I might drink a Guinness once in a while, but in general if the choice is John Smith's, Carling, or Guinness, then I'll choose "fruit juice" or "gin and tonic". That's not snobbery, that's choosing a drink that I enjoy.

    You might disagree, and you might well enjoy Carling, John Smith's, and Guinness, but don't call others snobs for disagreeing with you.

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  24. My, this one seems to have rattled a few cages ;-)

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  25. I sometimes drink stella, I feel diry now.

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  26. It's not snobbish. I won't pay for products that I actively dislike.

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  27. So, let me get this right. You claim to be beer lovers, but when at a function the only beer available is that crap that the plebs drink, like Carling, even though it's free, instead you choose to drink the Carling equivalent in other drink categories, which you know less about than beer.

    And you try to tell me that:

    (a) you're not being a beer snob, and
    (b) you're not cutting off your nose to spite your face

    Really?

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  28. See Alan McLeod's post here.

    As he says, it's a matter of basic courtesy towards your host.

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  29. Ah. I think, once again, we sort of agree, once all the qualifiers and modifiers have been shaken out of the question.

    So this isn't a big anonymous party where no-one is paying attention to what you're drinking? And, if you don't drink Carling, you have to drink wine or spirits (all of which are also not 'decent')? There are no soft drinks?

    And, if you refuse the Carling, the host will definitely be offended?

    Didn't get all of that in the question but, yeah, if those are the conditions, then you take the Carling, like Alan says, especially if, as he also suggests, you don't actually have to drink it, if you really don't like it.

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  30. "the only beer available is that crap that the plebs drink, like Carling"

    I've never thought Carling was just for 'plebs', it's just that Carling is a very very poor example of something which can be very nice. It's such a poor example, that more often than not I'd prefer just a glass of cheap red wine, or even just a coke.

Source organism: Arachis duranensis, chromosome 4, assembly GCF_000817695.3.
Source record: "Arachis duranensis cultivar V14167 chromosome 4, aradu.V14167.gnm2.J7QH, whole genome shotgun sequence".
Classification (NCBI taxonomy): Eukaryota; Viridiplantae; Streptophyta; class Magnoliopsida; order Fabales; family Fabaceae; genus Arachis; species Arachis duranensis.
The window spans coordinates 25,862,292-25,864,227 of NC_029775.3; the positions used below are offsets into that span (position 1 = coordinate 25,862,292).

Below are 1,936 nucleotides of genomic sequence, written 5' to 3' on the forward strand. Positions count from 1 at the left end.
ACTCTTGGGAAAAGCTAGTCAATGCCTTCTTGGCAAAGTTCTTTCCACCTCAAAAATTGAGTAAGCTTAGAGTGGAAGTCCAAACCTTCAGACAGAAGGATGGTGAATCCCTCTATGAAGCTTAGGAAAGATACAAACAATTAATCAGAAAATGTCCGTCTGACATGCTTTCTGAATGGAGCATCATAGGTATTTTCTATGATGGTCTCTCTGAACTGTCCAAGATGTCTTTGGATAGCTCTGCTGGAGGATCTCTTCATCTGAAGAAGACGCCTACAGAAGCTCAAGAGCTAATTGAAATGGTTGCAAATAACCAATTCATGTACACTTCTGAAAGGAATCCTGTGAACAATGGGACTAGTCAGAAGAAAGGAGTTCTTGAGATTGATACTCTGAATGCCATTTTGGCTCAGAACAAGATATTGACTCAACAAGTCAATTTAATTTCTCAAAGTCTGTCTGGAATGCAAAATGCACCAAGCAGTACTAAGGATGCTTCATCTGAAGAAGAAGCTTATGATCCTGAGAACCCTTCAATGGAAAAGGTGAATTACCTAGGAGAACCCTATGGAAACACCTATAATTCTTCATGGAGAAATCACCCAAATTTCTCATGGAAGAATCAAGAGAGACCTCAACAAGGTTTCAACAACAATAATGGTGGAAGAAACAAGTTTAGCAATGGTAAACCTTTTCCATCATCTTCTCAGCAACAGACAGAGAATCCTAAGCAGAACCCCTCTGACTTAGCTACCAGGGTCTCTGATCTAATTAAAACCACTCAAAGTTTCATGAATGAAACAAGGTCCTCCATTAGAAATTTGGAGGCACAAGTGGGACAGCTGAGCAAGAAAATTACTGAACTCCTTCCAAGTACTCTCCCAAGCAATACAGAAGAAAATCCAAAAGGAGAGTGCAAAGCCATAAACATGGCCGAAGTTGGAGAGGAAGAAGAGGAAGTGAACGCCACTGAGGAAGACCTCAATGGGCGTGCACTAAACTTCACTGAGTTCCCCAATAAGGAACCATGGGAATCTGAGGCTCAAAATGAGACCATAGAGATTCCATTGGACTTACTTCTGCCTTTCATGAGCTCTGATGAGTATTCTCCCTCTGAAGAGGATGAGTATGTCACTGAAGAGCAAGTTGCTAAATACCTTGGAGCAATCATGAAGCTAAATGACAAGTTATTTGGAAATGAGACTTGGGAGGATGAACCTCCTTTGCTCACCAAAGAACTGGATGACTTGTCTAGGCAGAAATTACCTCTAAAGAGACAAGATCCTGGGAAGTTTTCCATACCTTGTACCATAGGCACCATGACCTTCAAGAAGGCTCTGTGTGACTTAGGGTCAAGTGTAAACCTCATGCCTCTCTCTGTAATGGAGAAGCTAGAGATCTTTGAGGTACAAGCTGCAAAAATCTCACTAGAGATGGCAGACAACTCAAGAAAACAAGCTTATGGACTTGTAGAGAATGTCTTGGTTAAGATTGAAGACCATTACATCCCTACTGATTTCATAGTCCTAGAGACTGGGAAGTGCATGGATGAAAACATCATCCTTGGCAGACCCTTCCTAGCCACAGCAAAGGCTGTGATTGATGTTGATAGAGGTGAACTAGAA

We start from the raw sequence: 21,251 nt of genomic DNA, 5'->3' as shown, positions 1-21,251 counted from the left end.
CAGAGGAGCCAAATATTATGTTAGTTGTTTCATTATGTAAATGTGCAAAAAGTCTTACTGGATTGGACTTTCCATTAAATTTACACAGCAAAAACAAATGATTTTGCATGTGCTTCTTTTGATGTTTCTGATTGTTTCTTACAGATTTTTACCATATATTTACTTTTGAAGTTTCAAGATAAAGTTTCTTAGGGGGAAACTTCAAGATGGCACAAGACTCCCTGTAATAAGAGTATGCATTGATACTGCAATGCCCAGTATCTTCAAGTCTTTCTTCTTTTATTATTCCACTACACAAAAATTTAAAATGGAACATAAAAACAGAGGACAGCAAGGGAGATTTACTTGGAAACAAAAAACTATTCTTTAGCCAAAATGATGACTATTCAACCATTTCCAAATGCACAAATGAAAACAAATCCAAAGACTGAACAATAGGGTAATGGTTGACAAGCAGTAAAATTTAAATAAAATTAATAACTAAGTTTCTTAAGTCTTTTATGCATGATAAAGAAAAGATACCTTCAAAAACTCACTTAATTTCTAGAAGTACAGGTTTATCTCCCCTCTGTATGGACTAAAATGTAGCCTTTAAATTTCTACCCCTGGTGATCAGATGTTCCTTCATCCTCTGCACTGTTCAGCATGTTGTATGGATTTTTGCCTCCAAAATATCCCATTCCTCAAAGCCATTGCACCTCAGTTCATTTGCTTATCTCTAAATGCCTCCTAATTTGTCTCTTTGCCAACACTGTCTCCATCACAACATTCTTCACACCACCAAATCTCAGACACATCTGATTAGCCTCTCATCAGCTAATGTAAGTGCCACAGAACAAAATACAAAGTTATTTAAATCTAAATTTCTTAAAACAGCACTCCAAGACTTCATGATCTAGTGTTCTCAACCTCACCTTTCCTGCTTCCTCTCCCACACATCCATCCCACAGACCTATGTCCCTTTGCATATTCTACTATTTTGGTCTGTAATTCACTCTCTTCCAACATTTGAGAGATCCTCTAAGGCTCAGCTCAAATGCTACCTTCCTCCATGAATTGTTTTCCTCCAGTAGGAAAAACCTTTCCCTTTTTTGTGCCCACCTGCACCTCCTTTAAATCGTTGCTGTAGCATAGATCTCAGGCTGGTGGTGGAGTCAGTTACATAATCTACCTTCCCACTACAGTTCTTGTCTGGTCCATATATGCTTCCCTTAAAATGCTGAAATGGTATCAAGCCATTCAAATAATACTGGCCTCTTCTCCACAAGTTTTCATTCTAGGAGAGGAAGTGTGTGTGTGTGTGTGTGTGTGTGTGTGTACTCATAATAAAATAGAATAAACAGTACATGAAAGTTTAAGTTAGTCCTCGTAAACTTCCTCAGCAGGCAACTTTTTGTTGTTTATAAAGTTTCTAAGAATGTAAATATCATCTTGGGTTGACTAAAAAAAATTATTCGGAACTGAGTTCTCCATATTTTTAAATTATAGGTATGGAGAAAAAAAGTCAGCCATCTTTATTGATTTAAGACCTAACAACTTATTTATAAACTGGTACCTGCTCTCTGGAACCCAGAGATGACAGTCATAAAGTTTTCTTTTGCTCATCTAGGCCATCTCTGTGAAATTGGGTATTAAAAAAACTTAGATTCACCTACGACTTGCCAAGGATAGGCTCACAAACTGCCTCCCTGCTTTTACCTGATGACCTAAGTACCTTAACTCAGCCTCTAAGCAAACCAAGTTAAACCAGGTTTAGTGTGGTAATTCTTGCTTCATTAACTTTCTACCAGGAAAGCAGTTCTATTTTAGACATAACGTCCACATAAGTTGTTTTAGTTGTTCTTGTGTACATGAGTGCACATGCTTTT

I still love beer, but bad beer is bad beer.

    If this makes me a snob, them I'm happy to be a snob with standards.

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  31. Have never considered turning up my nose at junk such as Carling makes me a beer snob. It's just that I appreciate good beer and would rather not drink any beer if that's all that is available (as proven this week when I turned down the only beer offering Peroni in favour of admittedly very good New Zealand white wine). I find it more annoying that such a high percentage of the beer drinking public seem still to think Carling, Fosters or some other such junk constitutes beer. My practical solution when attending a party is to take my own (with a couple of spares for the host), Just for the record, I NEVER drink any such beers.

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  32. So in order to not be considered a beer snob I have to drink something I don't enjoy? I don't pass judgement on people who enjoy Carling (unless I'm winding Kristy up), I just don't enjoy it myself. I don't follow this way of thinking...

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  33. I think you're a little trigger-happy with the accusations of snobbery here, Mudgie.

    In order of preference, I'd drink:

    1) Something else, if there were a decent wine or gin & tonic (even Gordon's - while hardly my favourite - is a decent gin)

    2) Failing anything else, the Guinness.

    I wouldn't feel hard done by with the Guinness - but if there were a decent wine or a reasonable gin, I'd prefer those. Above all, I'd like a lovingly-produced beer.

    This isn't snobbery - it's an order of preference.

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  34. "There are no soft drinks?"

    Is Coke, in the overall scheme of things, any "better" a product than Carling?

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  35. I actually like Guinness. Not so keen on Carling (weasel watter) or John Smiths, but I'd drink them if that's all that was on offer.

    I was born at home in '49, and the Doctor advised my mother to drink a bottle of Guinness a day (for the iron, and because, he said, it improved her breast milk). He also suggested that it would be a good idea to give me a few teaspoons of Guinness at night, also for the iron, but more, I suspect, to make me sleep better!